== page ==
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Turns Out Trypophobia Isn't a Phobia

By definition, phobias are learned and can be un-learned.

By Seriously Science
Aug 8, 2017 11:00 AMMay 9, 2020 10:24 PM
Trypophobia Acorn Woodpecker Tree - Flickr https://www.flickr.com/photos/emiliechenphoto/26774009851
(Credit: Emilie Chen/Flickr)


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If this image gives you the willies, you may have what has been called trypophobia ⁠— the fear of clusters of small holes. It has been hypothesized that this fear stems from a resemblance of the holes to patterns on poisonous animals. Although thousands of people find images like this really disturbing, it’s not enough to make it a phobia, which is a learned response that can be unlearned.

These scientists studied preschoolers to determine whether trypophobia is an instinctive human response that can never be unlearned. To do this, they showed the kids pictures of venomous animals with and without overlaid images of trypophobia-inducing holes. Because only the pictures with holes upset the kids, the researchers believe that the fear is innate, and not a learned association with poisonous animals. So there you have it: If that tree makes you feel horrible, there is nothing you can do about it.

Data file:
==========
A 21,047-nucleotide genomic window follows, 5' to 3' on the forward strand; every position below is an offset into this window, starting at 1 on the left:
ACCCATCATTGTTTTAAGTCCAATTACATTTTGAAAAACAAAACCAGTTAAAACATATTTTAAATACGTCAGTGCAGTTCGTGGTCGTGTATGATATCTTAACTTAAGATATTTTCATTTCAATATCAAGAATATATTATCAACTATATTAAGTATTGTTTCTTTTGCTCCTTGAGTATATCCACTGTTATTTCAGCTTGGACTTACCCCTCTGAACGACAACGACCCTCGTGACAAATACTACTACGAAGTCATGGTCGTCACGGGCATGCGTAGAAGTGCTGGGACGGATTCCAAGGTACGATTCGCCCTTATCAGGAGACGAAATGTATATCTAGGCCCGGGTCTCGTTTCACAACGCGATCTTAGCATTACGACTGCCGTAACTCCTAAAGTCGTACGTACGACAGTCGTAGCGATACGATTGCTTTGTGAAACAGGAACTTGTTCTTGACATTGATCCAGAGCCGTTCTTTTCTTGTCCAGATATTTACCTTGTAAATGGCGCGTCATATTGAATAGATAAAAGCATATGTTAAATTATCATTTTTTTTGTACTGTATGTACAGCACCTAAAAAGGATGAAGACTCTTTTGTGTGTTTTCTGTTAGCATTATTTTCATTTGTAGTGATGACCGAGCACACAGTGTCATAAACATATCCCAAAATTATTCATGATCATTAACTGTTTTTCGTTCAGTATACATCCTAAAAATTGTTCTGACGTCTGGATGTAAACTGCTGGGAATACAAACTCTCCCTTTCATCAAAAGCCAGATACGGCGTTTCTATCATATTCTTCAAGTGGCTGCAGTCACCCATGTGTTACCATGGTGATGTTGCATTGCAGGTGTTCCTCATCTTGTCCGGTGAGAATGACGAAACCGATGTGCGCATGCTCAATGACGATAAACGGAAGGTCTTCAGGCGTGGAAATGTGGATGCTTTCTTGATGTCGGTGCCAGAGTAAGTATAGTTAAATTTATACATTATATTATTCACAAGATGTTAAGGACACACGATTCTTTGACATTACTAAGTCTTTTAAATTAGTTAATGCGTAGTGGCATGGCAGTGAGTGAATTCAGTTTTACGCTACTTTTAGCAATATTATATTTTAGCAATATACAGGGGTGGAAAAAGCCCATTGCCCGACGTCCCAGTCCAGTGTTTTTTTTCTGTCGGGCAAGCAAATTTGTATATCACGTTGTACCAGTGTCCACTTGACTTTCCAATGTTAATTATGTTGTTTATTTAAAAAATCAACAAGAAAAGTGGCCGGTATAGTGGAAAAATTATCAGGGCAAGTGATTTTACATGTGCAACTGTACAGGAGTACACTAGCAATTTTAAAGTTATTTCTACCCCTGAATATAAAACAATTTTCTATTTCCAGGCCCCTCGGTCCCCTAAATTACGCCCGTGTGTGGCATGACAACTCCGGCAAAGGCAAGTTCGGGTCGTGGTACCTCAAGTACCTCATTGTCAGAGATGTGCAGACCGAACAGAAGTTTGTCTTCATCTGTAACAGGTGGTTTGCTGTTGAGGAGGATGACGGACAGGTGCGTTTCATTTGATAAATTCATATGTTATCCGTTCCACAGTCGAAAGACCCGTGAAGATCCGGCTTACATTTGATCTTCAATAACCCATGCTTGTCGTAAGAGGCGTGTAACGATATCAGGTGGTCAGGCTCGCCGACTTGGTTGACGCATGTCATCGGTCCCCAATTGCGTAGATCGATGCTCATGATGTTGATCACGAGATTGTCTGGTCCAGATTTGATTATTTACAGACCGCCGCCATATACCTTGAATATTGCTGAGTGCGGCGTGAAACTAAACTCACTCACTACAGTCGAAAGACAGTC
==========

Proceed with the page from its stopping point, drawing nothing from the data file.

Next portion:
“In the past 10 years, thousands of people have claimed to be affected by trypophobia, which is the fear of objects with small holes. Recent research suggests that people do not fear the holes; rather, images of clustered holes, which share basic visual characteristics with venomous organisms, lead to nonconscious fear. 

In the present study, both self-reported measures and the Preschool Single Category Implicit Association Test were adapted for use with preschoolers to investigate whether discomfort related to trypophobic stimuli was grounded in their visual features or based on a nonconsciously associated fear of venomous animals.

The results indicated that trypophobic stimuli were associated with discomfort in children. This discomfort seemed to be related to the typical visual characteristics and pattern properties of trypophobic stimuli rather than to nonconscious associations with venomous animals. The association between trypophobic stimuli and venomous animals vanished when the typical visual characteristics of trypophobic features were removed from colored photos of venomous animals.

Thus, the discomfort felt toward trypophobic images might be an instinctive response to their visual characteristics rather than the result of a learned but nonconscious association with venomous animals. Therefore, it is questionable whether it is justified to legitimize trypophobia.”

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